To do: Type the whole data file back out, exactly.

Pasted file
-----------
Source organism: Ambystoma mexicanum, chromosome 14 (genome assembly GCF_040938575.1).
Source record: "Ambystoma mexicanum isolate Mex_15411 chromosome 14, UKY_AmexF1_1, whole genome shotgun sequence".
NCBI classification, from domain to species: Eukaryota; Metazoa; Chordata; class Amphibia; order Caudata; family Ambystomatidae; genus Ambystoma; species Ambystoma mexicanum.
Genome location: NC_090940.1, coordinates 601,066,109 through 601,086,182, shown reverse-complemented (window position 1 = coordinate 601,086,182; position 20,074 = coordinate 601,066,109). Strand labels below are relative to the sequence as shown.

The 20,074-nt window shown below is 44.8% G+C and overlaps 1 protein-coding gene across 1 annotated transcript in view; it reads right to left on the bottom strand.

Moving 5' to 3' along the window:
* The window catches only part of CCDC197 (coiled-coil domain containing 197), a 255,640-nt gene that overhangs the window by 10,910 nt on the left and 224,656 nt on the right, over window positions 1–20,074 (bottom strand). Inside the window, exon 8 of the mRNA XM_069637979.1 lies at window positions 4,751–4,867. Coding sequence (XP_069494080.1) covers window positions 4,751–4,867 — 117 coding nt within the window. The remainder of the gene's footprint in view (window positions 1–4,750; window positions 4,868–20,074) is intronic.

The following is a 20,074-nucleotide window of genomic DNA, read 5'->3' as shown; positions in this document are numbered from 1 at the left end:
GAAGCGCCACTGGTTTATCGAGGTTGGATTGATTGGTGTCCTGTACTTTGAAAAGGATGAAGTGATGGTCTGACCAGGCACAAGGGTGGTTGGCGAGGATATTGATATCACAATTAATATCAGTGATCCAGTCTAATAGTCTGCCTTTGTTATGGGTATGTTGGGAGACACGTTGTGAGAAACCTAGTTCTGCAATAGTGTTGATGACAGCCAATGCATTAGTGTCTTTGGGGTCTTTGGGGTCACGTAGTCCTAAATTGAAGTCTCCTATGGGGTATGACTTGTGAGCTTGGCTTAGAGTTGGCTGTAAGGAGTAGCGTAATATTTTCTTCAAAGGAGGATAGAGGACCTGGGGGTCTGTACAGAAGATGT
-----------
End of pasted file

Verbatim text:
Source organism: Ambystoma mexicanum, chromosome 14 (genome assembly GCF_040938575.1).
Source record: "Ambystoma mexicanum isolate Mex_15411 chromosome 14, UKY_AmexF1_1, whole genome shotgun sequence".
NCBI classification, from domain to species: Eukaryota; Metazoa; Chordata; class Amphibia; order Caudata; family Ambystomatidae; genus Ambystoma; species Ambystoma mexicanum.
Genome location: NC_090940.1, coordinates 601,066,109 through 601,086,182, shown reverse-complemented (window position 1 = coordinate 601,086,182; position 20,074 = coordinate 601,066,109). Strand labels below are relative to the sequence as shown.

The 20,074-nt window shown below is 44.8% G+C and overlaps 1 protein-coding gene across 1 annotated transcript in view; it reads right to left on the bottom strand.

Moving 5' to 3' along the window:
* The window catches only part of CCDC197 (coiled-coil domain containing 197), a 255,640-nt gene that overhangs the window by 10,910 nt on the left and 224,656 nt on the right, over window positions 1–20,074 (bottom strand). Inside the window, exon 8 of the mRNA XM_069637979.1 lies at window positions 4,751–4,867. Coding sequence (XP_069494080.1) covers window positions 4,751–4,867 — 117 coding nt within the window. The remainder of the gene's footprint in view (window positions 1–4,750; window positions 4,868–20,074) is intronic.

The following is a 20,074-nucleotide window of genomic DNA, read 5'->3' as shown; positions in this document are numbered from 1 at the left end:
GAAGCGCCACTGGTTTATCGAGGTTGGATTGATTGGTGTCCTGTACTTTGAAAAGGATGAAGTGATGGTCTGACCAGGCACAAGGGTGGTTGGCGAGGATATTGATATCACAATTAATATCAGTGATCCAGTCTAATAGTCTGCCTTTGTTATGGGTATGTTGGGAGACACGTTGTGAGAAACCTAGTTCTGCAATAGTGTTGATGACAGCCAATGCATTAGTGTCTTTGGGGTCTTTGGGGTCACGTAGTCCTAAATTGAAGTCTCCTATGGGGTATGACTTGTGAGCTTGGCTTAGAGTTGGCTGTAAGGAGTAGCGTAATATTTTCTTCAAAGGAGGATAGAGGACCTGGGGGTCTGTACAGAAGATGT